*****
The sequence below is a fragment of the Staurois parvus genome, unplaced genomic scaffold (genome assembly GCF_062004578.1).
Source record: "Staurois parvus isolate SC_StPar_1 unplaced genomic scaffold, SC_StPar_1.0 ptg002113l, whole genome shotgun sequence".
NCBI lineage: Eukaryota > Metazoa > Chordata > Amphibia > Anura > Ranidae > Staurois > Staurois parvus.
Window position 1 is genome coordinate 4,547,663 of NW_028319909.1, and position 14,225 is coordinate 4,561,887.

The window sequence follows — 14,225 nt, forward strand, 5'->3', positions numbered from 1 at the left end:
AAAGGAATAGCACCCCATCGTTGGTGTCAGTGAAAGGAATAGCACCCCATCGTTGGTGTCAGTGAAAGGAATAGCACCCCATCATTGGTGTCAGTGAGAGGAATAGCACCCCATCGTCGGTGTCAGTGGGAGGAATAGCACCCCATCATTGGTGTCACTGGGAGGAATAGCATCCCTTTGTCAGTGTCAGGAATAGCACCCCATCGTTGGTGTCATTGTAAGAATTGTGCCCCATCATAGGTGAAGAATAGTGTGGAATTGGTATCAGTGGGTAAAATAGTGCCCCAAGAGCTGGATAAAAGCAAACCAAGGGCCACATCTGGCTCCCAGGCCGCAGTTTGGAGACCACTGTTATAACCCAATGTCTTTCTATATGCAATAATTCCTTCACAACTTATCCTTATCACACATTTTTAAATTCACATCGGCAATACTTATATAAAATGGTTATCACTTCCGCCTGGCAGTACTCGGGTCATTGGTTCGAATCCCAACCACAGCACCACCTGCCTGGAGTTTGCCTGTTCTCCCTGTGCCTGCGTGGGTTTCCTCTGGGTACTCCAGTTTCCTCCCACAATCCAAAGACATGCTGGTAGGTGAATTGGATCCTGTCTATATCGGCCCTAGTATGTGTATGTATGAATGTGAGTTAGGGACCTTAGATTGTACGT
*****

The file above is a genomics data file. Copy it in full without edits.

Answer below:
The sequence below is a fragment of the Staurois parvus genome, unplaced genomic scaffold (genome assembly GCF_062004578.1).
Source record: "Staurois parvus isolate SC_StPar_1 unplaced genomic scaffold, SC_StPar_1.0 ptg002113l, whole genome shotgun sequence".
NCBI lineage: Eukaryota > Metazoa > Chordata > Amphibia > Anura > Ranidae > Staurois > Staurois parvus.
Window position 1 is genome coordinate 4,547,663 of NW_028319909.1, and position 14,225 is coordinate 4,561,887.

The window sequence follows — 14,225 nt, forward strand, 5'->3', positions numbered from 1 at the left end:
AAAGGAATAGCACCCCATCGTTGGTGTCAGTGAAAGGAATAGCACCCCATCGTTGGTGTCAGTGAAAGGAATAGCACCCCATCATTGGTGTCAGTGAGAGGAATAGCACCCCATCGTCGGTGTCAGTGGGAGGAATAGCACCCCATCATTGGTGTCACTGGGAGGAATAGCATCCCTTTGTCAGTGTCAGGAATAGCACCCCATCGTTGGTGTCATTGTAAGAATTGTGCCCCATCATAGGTGAAGAATAGTGTGGAATTGGTATCAGTGGGTAAAATAGTGCCCCAAGAGCTGGATAAAAGCAAACCAAGGGCCACATCTGGCTCCCAGGCCGCAGTTTGGAGACCACTGTTATAACCCAATGTCTTTCTATATGCAATAATTCCTTCACAACTTATCCTTATCACACATTTTTAAATTCACATCGGCAATACTTATATAAAATGGTTATCACTTCCGCCTGGCAGTACTCGGGTCATTGGTTCGAATCCCAACCACAGCACCACCTGCCTGGAGTTTGCCTGTTCTCCCTGTGCCTGCGTGGGTTTCCTCTGGGTACTCCAGTTTCCTCCCACAATCCAAAGACATGCTGGTAGGTGAATTGGATCCTGTCTATATCGGCCCTAGTATGTGTATGTATGAATGTGAGTTAGGGACCTTAGATTGTACGT